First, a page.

Community members discuss a timeline for the proposed affordable housing project.

By Regan Foster

The focal point of the meeting room at Solid Rock Christian Center is a mural with a message: “Some of you will rebuild the deserted ruins of your cities. Then you will be known as a rebuilder of walls and restorer of homes.”

The biblical passage from the Book of Isaiah took on a special meaning Jan. 24, as Solid Rock Pastor Ben Anderson introduced a small-but-enthusiastic crowd to a plan to bring affordable housing to his 4.53-acre property in the heart of the Pikes Peak Park neighborhood.

“We want to … build something that Southeast Colorado Springs will be able to be proud of,” Anderson said. “We want to be able to bring something that is sustainable, that the rest of Colorado Springs will be able to look at and say, ‘They are really doing something special.’”


The roughly diamond-shaped property, at 2520 Arlington Drive, is bounded to the east and north by single-family homes, to the south by a storage facility and to the west by an apartment building. Whether within the roughly 6,888-square-foot church and conference center or outside on its sweeping lawns, the site is a hub for the neighborhood that surrounds it.

In the next few years, Anderson hopes to see the majority of the open space — including the existing parking lot, according to documentation at the Jan. 24 event — dotted with multi-family housing that is accessible to residents who work hard but don’t necessarily earn the incomes necessary to pay for housing elsewhere in the city.

The goal is for the units to be sustainable for those who earn 60 percent of the median income and below. In 2018, the median household earnings in the city were $61,324, according to the U.S. Census Bureau’s Quick Facts database.

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To afford the average one-bedroom apartment in Colorado Springs, an employee must earn about $15.25 per hour, said Daryn Murphy, vice president of development for project developer Commonwealth Companies.

“We all know there’s a segment of the population out there that earns less than that,” he told the crowd.


Anderson, who is also the director of the Solid Rock Community Development Corp., has been pondering the idea of affordable housing on the undeveloped portion of the property for several months, if not longer. His congregation has partnered with Habitat for Humanity to build homes for those in need, but the idea of doing something closer to home was never far from his mind.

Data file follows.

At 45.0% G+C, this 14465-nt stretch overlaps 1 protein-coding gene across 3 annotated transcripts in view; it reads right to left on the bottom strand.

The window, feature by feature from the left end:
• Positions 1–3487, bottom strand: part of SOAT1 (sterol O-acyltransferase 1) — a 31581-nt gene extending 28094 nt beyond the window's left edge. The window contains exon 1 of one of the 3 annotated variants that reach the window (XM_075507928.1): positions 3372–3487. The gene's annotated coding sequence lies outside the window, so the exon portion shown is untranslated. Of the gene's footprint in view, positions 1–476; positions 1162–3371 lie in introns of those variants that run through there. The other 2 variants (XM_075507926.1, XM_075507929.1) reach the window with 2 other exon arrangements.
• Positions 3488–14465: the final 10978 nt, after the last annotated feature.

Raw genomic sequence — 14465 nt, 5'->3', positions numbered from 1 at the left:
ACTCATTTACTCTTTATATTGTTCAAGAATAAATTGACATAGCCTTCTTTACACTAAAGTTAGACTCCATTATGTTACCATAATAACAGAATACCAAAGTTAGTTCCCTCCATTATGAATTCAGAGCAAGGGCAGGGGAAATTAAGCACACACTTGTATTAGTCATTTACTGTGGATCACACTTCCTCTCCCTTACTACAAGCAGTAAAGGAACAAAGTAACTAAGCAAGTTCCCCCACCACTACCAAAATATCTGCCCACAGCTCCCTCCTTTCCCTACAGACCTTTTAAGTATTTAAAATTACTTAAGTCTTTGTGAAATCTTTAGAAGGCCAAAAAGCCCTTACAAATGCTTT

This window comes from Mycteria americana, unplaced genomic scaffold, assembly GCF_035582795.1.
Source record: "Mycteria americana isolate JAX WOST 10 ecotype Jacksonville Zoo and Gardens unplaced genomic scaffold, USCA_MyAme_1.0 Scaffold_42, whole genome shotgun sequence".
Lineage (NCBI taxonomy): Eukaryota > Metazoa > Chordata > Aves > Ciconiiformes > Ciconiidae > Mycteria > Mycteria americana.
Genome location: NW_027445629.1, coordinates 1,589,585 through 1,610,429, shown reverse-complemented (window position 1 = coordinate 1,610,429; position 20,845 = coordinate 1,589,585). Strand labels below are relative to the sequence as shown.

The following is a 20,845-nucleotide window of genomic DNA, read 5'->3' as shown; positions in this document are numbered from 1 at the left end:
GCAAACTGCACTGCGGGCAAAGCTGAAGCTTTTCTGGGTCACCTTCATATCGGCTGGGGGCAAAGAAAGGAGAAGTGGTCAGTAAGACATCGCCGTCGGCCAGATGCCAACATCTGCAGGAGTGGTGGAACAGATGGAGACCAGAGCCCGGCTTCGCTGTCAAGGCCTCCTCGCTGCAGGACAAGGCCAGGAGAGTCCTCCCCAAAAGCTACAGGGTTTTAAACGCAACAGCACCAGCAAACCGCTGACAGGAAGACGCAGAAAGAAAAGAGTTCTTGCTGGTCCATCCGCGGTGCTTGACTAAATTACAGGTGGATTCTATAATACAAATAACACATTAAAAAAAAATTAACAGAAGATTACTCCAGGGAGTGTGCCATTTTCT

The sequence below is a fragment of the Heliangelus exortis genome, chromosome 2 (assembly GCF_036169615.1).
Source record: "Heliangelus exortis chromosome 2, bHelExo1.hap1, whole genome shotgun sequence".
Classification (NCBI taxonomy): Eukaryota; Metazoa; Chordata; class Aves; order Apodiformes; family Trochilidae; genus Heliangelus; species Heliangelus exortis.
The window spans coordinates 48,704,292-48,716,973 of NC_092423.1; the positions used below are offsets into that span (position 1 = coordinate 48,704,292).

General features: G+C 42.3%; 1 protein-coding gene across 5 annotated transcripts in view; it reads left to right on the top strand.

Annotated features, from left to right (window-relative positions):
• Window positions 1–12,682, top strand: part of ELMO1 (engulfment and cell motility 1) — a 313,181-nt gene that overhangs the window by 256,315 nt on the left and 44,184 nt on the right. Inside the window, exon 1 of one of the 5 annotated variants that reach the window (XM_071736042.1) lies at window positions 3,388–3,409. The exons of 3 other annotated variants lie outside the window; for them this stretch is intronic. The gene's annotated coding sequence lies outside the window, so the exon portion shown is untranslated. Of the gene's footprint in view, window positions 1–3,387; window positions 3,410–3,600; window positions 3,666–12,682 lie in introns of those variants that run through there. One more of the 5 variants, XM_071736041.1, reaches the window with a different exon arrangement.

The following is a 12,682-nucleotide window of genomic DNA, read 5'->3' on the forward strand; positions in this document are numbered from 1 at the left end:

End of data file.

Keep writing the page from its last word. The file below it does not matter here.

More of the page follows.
“We’re always … community-minded as a church, so we just kept talking about, ‘What can we do to continue the mission of community and fellowship in Southeast?’” Anderson said.

A housing conference spurred a slew of ideas and, with the guidance and partnership of the Interfaith Alliance of Colorado, the church worked through the early stages of finding a developer and exploring funding options. Community development block grants and Colorado Housing and Finance Authority assistance, among other financial outlets, could help keep down building costs to, in turn, keep rents low, Murphy said.

“All of these organizations came together to make sure it happens,” Anderson said.

Although the church owns the land on which the development will be built, the plan is for it to be sold to the community development corporation, which in turn will work with Commonwealth Companies to develop and build the units.

“The church benefits, the CDC benefits, the neighborhood benefits,” Anderson said.


But that’s still a ways down the road.

Before the ground’s ever broken, Anderson and his partners hope to get as much community feedback on the idea as possible. The housing plan is a work in progress, meaning everything from the number of units to building design and amenities is up for discussion.

Daryn Murphy discusses affordable housing after the meeting at Solid Rock.

Solid Rock and Commonwealth hope to host a series of community meetings to solicit ideas, like the one Harrison School District 2 Co-Superintendent Wendy Birhanzel raised at the Jan. 24 gathering. The curriculum development expert suggested offering before- and after-school care for resident children, which could include tutoring and district programming.

“These are the families we need to reach with resources,” Birhanzel said.

She also encouraged the developers to include neighborhood youth in the project. Harrison High School partnered with the city last year to provide students’ perspective on the nearby Circle Drive bridges, which are slated for replacement.

Birhanzel hoped to build on the success of that Student Ambassador Program to expose district youths to the many facets and career opportunities of a development project.

“Wouldn’t it be cool to have the workforce of Southeast build this and to have it resident-driven?” Anderson asked. “I think it’s doable. This project has to be the best in Southeast, so individuals’ property values are increased because of what we are building. There has to be a culture to it that is not only a Southeast culture but something people would be proud to live in, that’s sustainable for years to come.”

The planning phase is expected to take about a year, while Solid Rock simultaneously pursues the city’s blessing for the project. The property is zoned for single-family development, so it will need special permission to build multi-family dwellings.

On Feb. 5, Solid Rock filed for a zone change to multi-family residential for a church and two apartment buildings. The apartments would face Rainier Drive, the western edge of the property, and the plan includes parking and a new detention pond at the northeast corner of the site.

If everything goes according to plan, construction is anticipated to start in 2021. The hope is the development will be ready for leasing and occupancy in mid-2022.